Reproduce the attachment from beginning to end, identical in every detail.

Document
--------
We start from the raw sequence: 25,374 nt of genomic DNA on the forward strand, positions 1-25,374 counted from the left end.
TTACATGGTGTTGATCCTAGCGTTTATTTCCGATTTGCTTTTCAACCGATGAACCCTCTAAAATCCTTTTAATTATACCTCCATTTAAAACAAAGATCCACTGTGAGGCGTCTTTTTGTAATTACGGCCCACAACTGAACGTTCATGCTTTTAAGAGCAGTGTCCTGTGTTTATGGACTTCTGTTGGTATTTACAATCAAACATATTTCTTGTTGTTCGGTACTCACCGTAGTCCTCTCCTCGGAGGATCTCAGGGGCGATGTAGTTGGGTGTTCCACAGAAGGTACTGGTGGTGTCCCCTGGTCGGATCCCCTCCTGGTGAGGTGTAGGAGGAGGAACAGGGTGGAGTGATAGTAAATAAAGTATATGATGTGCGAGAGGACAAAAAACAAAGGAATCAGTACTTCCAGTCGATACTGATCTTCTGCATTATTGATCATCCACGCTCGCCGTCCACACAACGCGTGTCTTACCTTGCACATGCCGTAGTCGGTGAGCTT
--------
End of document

We start from the raw sequence: 25,374 nt of genomic DNA on the forward strand, positions 1-25,374 counted from the left end.
TTACATGGTGTTGATCCTAGCGTTTATTTCCGATTTGCTTTTCAACCGATGAACCCTCTAAAATCCTTTTAATTATACCTCCATTTAAAACAAAGATCCACTGTGAGGCGTCTTTTTGTAATTACGGCCCACAACTGAACGTTCATGCTTTTAAGAGCAGTGTCCTGTGTTTATGGACTTCTGTTGGTATTTACAATCAAACATATTTCTTGTTGTTCGGTACTCACCGTAGTCCTCTCCTCGGAGGATCTCAGGGGCGATGTAGTTGGGTGTTCCACAGAAGGTACTGGTGGTGTCCCCTGGTCGGATCCCCTCCTGGTGAGGTGTAGGAGGAGGAACAGGGTGGAGTGATAGTAAATAAAGTATATGATGTGCGAGAGGACAAAAAACAAAGGAATCAGTACTTCCAGTCGATACTGATCTTCTGCATTATTGATCATCCACGCTCGCCGTCCACACAACGCGTGTCTTACCTTGCACATGCCGTAGTCGGTGAGCTT